Story by| Khym Fong, Guest Writer
Photo| Darren Ang, Head of Photography
What’s the Drill?
I have followed the online Yale-NUS College community discussions regarding the COVID-19 situation over the past few weeks, and I have been very comforted by the amount of social responsibility and concern displayed by the members of our community. I applaud the recent measures in providing universal S/U’s (Satisfactory/Unsatisfactory grading system), and I thank the staff, Student Government, and every single person who has cared, contributed, and supported the community in this difficult time. However, I believe that these discussions have still been largely insufficient. This is because our discussions have not contemplated the possibility of an emergency situation. This emergency situation would be one where a member of our community – who would have been walking around, attending classes, eating at the dining hall, passing by crowds that gather around the lifts, and shares a bathroom with up to five other students – is tested positive for COVID-19.
I reiterate: We have a community of around 800 students. We are living in close proximity to one another, and we have a significant population of international students who do not have off-campus support. However, we still do not have a clear plan on what we have to do should a COVID-19 campus case or outbreak occur.
This lack of preparedness is not ideal for two reasons.
First, students will not be sure of an appropriate immediate response. Should everyone stay in their suites until more information is made available, or should people zao straight away? Should we avoid the dining halls instantly? This will no doubt cause significant panic and confusion for many members of the community. Beyond that, people might start doing dangerous things without clear guidance. One needs to look no further than the panic buying that ensued after Prime Minister Lee Hsien Loong declared DORSCON Orange. This resulted in a shortage of necessities, along with fears that overcrowding at supermarkets would increase the possibility of virus transmission. To my mind, an analogous scenario is not unlikely, simply because everyone is susceptible to paranoia. For example, we could all be fleeing to University Town in a frenzy to buy Milo and instant noodles in speculation of a potential Yale-NUS lockdown, unknowingly spreading the disease to the greater National University of Singapore.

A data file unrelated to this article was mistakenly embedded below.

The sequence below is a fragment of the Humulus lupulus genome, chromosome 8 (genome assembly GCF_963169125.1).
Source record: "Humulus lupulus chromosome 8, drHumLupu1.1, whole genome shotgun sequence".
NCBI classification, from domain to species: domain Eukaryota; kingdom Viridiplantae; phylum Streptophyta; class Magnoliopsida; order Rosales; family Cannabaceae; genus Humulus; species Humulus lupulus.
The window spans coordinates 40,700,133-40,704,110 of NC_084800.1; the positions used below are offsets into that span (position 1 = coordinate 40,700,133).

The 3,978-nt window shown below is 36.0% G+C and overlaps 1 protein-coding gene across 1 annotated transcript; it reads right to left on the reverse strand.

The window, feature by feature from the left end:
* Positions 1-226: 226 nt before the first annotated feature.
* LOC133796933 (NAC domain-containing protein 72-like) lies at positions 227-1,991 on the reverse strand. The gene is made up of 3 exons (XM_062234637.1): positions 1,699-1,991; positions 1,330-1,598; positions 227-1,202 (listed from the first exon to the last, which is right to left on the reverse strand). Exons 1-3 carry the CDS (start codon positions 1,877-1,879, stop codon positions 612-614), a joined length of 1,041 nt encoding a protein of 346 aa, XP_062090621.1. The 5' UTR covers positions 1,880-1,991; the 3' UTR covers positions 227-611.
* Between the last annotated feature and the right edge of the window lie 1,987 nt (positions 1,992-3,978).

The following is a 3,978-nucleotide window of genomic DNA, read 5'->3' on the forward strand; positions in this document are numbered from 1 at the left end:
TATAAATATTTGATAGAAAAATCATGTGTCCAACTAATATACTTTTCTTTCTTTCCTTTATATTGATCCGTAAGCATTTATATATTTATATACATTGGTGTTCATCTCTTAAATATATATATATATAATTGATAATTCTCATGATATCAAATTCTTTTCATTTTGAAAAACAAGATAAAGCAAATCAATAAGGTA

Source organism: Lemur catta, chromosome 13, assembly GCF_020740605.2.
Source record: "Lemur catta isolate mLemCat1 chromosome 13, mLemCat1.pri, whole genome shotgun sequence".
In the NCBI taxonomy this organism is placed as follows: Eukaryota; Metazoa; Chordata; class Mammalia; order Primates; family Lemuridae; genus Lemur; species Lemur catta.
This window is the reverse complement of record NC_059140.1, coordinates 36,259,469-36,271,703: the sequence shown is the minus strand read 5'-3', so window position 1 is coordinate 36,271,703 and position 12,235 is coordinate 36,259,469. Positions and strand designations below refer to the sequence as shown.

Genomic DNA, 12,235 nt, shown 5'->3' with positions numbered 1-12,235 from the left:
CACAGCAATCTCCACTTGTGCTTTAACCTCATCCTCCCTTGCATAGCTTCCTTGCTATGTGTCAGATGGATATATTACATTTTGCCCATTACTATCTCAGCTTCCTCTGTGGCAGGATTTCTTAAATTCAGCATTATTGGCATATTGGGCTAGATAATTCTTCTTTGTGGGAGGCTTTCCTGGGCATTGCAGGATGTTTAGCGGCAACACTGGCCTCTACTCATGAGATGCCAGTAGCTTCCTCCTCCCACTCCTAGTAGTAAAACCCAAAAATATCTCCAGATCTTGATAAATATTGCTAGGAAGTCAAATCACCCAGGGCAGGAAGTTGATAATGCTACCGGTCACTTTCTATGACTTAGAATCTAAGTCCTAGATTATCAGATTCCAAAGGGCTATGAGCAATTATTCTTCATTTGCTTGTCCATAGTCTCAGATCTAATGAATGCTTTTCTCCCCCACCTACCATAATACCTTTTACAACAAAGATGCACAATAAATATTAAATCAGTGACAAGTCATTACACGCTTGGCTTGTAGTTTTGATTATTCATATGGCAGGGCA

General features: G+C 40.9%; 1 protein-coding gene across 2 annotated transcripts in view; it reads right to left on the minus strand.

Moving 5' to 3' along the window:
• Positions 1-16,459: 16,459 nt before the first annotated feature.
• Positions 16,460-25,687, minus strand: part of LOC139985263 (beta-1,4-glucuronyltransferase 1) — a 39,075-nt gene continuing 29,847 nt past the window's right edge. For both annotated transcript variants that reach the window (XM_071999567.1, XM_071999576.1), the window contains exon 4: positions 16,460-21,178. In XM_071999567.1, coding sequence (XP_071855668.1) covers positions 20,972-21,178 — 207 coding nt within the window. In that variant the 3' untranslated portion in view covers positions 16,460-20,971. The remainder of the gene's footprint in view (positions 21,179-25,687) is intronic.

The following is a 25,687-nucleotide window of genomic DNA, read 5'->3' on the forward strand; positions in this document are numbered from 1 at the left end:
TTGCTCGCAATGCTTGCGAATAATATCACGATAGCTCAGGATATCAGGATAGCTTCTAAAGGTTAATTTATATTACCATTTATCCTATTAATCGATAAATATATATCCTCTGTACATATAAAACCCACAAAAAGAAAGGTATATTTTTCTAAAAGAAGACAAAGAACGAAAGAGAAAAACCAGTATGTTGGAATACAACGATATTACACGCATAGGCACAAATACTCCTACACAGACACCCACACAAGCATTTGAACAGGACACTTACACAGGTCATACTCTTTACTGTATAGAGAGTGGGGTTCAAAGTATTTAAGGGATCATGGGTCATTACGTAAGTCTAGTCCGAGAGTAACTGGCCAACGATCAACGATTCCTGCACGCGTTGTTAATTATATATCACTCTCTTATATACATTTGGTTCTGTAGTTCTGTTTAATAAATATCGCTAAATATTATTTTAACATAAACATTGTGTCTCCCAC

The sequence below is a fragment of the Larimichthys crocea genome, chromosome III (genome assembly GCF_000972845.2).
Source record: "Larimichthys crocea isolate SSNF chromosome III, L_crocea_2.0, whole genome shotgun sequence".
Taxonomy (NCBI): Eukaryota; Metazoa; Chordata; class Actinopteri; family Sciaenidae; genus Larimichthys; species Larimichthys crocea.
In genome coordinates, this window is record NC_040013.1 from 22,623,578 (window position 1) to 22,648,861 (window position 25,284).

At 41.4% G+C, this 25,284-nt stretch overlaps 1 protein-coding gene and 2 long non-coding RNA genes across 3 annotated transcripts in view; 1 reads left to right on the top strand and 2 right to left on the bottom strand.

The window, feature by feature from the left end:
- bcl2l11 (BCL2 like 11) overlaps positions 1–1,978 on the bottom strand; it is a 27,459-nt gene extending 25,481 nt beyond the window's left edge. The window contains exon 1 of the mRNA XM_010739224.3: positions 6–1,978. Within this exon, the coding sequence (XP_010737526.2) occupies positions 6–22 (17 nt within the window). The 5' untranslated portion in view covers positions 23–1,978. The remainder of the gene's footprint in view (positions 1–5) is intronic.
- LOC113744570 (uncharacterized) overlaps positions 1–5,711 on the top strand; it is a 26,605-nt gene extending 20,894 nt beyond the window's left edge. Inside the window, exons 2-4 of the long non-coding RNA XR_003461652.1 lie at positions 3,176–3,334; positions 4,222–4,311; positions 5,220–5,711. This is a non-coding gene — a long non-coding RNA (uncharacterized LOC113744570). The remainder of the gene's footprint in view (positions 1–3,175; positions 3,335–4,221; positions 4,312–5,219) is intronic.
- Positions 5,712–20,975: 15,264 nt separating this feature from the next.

Furthermore, as foreign universities have been shutting down, any sudden announcement of a case on campus would add significant mental strain to any member contemplating on the future possibilities. In light of this, members of the community need a clear direction, so we can conduct ourselves accordingly if news of a campus case is confirmed.
Secondly, institutional transparency on emergency policies allows members of the community to prepare themselves. This is purely hypothetical, but let me use a worst-case scenario of a College closure. While the Administration has not stated that this is currently an option, it is certainly a possibility based on the closures of foreign universities, as well as the cancellation of all Singaporean University Exchange Programmes. If it is made clear that this is an option the College might pursue, members of the community will have more breathing space to make plans for it.